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The Antagonist - 60%

idiobrett, November 26th, 2009

Metallica’s “S&M” album creates great conflict within me. The protagonistic/antagonistic nature that the San Francisco Symphony Orchestra creates as it paints its sounds on the sonic tapestry known as Metallica is a grand concept. A macroscopic look at this makes it seem like a really great album, but upon a more microscopic analysis of the items at hand raises questions in its integrity and quality. While I can appreciate it and have listened to it optimistically several times, I simply cannot hand out an overtly positive review of this album because it lacks what I believe to be intrinsic things such as its choices of repertoire, orchestration(s), and staff.

Upon first listening to these discs it is quite captivating with “The Ecstasy of Gold” leading into “The Call of the Ktulu.” The brass section in “The Call of the Ktulu” is quite dark and epic sounding and this honestly gave me an Emperor flashback to “IV Equilibrium.” I am sitting here listening to it anticipating the great sounds to come because after all this is Metallica we are talking about and they did play live with a symphony orchestra which is something that the majority of bands in the metal genre cannot claim as a been there done that (Deep Purple, Queensryche, Kiss).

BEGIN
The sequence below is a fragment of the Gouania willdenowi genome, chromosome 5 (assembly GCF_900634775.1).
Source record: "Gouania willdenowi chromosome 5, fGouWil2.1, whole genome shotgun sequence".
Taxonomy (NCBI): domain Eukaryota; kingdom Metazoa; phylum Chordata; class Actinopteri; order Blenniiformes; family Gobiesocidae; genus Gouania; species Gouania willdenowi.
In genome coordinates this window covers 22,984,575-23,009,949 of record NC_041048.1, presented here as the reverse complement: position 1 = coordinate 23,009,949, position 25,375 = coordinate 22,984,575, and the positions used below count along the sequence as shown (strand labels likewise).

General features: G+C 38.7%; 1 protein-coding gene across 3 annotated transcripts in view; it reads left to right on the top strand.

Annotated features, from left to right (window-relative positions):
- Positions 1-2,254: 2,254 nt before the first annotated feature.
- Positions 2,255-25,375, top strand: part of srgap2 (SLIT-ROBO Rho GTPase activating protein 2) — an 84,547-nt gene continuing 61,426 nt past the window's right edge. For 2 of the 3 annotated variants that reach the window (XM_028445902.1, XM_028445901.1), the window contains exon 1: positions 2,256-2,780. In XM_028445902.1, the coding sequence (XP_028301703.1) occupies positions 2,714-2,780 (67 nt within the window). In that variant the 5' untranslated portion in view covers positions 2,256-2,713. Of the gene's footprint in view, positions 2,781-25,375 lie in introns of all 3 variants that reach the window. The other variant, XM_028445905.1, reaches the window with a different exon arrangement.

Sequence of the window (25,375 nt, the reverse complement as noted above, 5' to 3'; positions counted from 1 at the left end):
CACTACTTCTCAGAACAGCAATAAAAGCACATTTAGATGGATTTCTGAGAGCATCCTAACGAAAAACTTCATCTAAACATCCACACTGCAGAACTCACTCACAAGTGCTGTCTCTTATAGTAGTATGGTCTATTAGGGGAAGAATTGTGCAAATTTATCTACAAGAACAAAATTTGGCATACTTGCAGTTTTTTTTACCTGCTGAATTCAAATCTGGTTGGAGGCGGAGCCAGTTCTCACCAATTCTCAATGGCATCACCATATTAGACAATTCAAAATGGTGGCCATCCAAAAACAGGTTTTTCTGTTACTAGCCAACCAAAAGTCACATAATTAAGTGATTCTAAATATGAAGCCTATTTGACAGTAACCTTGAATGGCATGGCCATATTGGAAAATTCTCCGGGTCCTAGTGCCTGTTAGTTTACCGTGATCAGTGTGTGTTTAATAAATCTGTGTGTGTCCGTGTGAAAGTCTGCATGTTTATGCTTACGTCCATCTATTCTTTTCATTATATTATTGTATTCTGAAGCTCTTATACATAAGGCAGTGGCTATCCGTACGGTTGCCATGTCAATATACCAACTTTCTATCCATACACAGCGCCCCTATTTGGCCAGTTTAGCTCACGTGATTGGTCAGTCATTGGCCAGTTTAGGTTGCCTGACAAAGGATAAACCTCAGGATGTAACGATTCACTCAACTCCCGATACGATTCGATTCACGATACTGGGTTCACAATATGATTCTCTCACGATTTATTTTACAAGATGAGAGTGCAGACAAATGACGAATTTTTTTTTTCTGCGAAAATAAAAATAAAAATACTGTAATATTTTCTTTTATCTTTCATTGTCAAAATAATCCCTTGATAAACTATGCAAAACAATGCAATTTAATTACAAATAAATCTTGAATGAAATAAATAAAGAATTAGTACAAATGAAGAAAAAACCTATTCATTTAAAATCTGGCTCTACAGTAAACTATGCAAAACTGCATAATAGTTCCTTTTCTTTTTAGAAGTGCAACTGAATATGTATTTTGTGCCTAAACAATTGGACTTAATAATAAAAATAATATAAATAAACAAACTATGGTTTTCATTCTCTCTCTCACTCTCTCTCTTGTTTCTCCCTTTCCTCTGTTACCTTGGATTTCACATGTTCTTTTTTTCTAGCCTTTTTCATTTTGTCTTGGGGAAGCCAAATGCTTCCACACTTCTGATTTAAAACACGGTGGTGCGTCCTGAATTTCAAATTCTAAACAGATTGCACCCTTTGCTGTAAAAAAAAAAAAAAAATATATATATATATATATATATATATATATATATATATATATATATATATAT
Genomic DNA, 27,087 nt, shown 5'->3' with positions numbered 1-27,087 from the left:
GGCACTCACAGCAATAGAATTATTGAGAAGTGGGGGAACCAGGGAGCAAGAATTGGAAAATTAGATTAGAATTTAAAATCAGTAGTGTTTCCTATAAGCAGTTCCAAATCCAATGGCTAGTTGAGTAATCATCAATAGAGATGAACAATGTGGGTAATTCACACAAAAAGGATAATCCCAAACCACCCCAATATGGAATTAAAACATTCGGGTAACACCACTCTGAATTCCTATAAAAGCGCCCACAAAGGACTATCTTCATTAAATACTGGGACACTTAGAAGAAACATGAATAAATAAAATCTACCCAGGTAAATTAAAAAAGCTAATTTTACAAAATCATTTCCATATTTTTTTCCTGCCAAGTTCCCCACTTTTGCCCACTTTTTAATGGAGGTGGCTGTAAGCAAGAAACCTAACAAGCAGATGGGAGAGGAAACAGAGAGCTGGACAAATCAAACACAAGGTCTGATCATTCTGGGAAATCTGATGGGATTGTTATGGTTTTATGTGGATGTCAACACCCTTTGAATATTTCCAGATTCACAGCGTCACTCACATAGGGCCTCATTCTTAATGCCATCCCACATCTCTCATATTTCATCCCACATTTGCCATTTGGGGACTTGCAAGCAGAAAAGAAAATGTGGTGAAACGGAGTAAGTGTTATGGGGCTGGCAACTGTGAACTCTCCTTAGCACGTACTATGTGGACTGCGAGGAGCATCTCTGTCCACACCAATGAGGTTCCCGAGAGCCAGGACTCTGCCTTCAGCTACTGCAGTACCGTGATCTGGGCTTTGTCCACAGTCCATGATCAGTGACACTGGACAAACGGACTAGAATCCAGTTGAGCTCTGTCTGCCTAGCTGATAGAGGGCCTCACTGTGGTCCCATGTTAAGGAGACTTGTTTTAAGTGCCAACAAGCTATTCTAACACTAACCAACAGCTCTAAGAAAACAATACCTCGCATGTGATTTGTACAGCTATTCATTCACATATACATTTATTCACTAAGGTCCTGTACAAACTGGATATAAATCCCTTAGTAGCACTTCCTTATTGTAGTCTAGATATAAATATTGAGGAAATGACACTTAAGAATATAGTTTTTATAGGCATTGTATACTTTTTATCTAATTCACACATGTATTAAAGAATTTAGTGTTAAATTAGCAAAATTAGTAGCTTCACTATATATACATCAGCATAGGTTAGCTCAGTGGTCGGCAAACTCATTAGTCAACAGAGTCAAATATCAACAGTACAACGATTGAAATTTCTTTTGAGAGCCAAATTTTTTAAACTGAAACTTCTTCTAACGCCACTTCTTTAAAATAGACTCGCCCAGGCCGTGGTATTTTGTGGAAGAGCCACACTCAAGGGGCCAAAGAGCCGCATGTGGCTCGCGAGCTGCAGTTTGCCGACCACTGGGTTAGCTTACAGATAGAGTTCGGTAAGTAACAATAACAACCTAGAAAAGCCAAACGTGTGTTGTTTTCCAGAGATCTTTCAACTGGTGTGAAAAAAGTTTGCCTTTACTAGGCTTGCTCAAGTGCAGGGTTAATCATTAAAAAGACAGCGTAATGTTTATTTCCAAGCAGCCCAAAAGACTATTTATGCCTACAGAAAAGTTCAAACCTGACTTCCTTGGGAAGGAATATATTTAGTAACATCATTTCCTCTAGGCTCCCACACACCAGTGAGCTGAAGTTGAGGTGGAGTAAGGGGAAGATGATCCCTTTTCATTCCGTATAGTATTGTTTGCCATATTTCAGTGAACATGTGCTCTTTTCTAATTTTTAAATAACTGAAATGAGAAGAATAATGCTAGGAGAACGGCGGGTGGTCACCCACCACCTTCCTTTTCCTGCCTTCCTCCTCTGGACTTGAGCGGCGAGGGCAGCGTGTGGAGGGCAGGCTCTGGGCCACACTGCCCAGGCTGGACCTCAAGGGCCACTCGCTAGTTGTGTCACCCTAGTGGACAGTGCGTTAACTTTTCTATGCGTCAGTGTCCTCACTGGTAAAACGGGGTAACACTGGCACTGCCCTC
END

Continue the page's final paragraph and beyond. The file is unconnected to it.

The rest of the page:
So let’s talk a bit about orchestration. After reading the liner notes it appears that Michael Kamen is quite proud of his orchestration work (in the small print the liner notes also say that Kamen had a team of people working on the orchestrations). However, it is beyond me how he can compare this work (himself) to Beethoven, Stravinsky, or even more offensively a Wagnerian music drama (ego maybe?). Sorry, but this orchestration does not touch the level of Beethoven, Wagner, or Stravinsky. However, as I listened to this disc it did became apparent that perhaps Kamen was using some sort of leitmotif throughout the duration of the recording and that is a characteristic of Wagnerian style but not in the context of how it is used on this Metallica recording. By this I mean that Wagner used the leitmotif as part of his music dramas to announce the appearance of a character, event, or emotion. In the context of this Metallica CD there are no characters (unless we have to be constantly reminded that Metallica is on the stage) and there is not a story line (to my knowledge, even though the liner notes imply an intangible story line) that connects these songs together in a dramatic fashion as for instance Wagner did in “Der Ring Des Nibelungen.” This evidence will support my premise that the orchestration on this album is boring and redundant. Thus, the orchestration here fell short of my expectations and the true potential that an ambitious project such as this could aspire to be. In my opinion the orchestration is largely weak and unimpressive. Not to mention that the classical and romantic composers would in general frown upon Metallica’s approach to music in the respect that their songs are riddled with parallel fifths. That is something that did not become largely acceptable for composers to use until around the 20th century. The point is that Metallica’s music is not fit stylistically to compare to Beethoven or Wagner and the orchestration(s) did not help to remedy this taboo interval sequence that Metallica frequents (though it could have had the orchestrator(s) changed around the parts Metallica plays). Therefore, the CD is not classical or romantic in style but 20th century at best.